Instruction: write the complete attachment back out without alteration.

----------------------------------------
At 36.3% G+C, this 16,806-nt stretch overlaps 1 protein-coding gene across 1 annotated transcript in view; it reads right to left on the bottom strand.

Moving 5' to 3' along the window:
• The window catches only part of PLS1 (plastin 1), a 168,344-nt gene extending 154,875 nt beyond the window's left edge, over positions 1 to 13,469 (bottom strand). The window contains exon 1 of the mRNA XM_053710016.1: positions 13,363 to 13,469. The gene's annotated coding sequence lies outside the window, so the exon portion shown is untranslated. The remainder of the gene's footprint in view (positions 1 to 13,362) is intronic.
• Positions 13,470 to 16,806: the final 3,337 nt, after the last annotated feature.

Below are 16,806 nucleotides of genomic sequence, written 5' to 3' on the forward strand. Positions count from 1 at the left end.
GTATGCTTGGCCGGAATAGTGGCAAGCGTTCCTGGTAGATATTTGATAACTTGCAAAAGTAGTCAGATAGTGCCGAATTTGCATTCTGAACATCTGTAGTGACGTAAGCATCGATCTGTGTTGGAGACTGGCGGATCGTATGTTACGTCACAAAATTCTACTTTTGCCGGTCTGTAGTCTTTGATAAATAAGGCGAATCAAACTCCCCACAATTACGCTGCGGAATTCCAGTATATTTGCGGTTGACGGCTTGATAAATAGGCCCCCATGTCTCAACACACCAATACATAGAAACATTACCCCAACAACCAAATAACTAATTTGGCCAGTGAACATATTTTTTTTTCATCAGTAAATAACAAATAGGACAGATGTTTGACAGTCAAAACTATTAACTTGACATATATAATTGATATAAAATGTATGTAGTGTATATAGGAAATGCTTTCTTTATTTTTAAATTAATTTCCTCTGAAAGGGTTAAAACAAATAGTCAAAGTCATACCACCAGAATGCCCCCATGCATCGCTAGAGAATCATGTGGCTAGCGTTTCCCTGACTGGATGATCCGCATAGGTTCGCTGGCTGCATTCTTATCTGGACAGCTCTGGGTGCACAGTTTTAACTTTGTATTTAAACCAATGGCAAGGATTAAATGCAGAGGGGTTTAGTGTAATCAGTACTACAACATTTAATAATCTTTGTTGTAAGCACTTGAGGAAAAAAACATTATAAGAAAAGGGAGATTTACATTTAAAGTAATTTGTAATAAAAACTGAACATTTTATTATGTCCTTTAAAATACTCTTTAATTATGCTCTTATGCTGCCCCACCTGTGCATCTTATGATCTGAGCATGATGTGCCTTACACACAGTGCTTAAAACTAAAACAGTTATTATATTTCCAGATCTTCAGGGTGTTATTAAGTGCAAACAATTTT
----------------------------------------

At 36.3% G+C, this 16,806-nt stretch overlaps 1 protein-coding gene across 1 annotated transcript in view; it reads right to left on the bottom strand.

Moving 5' to 3' along the window:
• The window catches only part of PLS1 (plastin 1), a 168,344-nt gene extending 154,875 nt beyond the window's left edge, over positions 1 to 13,469 (bottom strand). The window contains exon 1 of the mRNA XM_053710016.1: positions 13,363 to 13,469. The gene's annotated coding sequence lies outside the window, so the exon portion shown is untranslated. The remainder of the gene's footprint in view (positions 1 to 13,362) is intronic.
• Positions 13,470 to 16,806: the final 3,337 nt, after the last annotated feature.

Below are 16,806 nucleotides of genomic sequence, written 5' to 3' on the forward strand. Positions count from 1 at the left end.
GTATGCTTGGCCGGAATAGTGGCAAGCGTTCCTGGTAGATATTTGATAACTTGCAAAAGTAGTCAGATAGTGCCGAATTTGCATTCTGAACATCTGTAGTGACGTAAGCATCGATCTGTGTTGGAGACTGGCGGATCGTATGTTACGTCACAAAATTCTACTTTTGCCGGTCTGTAGTCTTTGATAAATAAGGCGAATCAAACTCCCCACAATTACGCTGCGGAATTCCAGTATATTTGCGGTTGACGGCTTGATAAATAGGCCCCCATGTCTCAACACACCAATACATAGAAACATTACCCCAACAACCAAATAACTAATTTGGCCAGTGAACATATTTTTTTTTCATCAGTAAATAACAAATAGGACAGATGTTTGACAGTCAAAACTATTAACTTGACATATATAATTGATATAAAATGTATGTAGTGTATATAGGAAATGCTTTCTTTATTTTTAAATTAATTTCCTCTGAAAGGGTTAAAACAAATAGTCAAAGTCATACCACCAGAATGCCCCCATGCATCGCTAGAGAATCATGTGGCTAGCGTTTCCCTGACTGGATGATCCGCATAGGTTCGCTGGCTGCATTCTTATCTGGACAGCTCTGGGTGCACAGTTTTAACTTTGTATTTAAACCAATGGCAAGGATTAAATGCAGAGGGGTTTAGTGTAATCAGTACTACAACATTTAATAATCTTTGTTGTAAGCACTTGAGGAAAAAAACATTATAAGAAAAGGGAGATTTACATTTAAAGTAATTTGTAATAAAAACTGAACATTTTATTATGTCCTTTAAAATACTCTTTAATTATGCTCTTATGCTGCCCCACCTGTGCATCTTATGATCTGAGCATGATGTGCCTTACACACAGTGCTTAAAACTAAAACAGTTATTATATTTCCAGATCTTCAGGGTGTTATTAAGTGCAAACAATTTT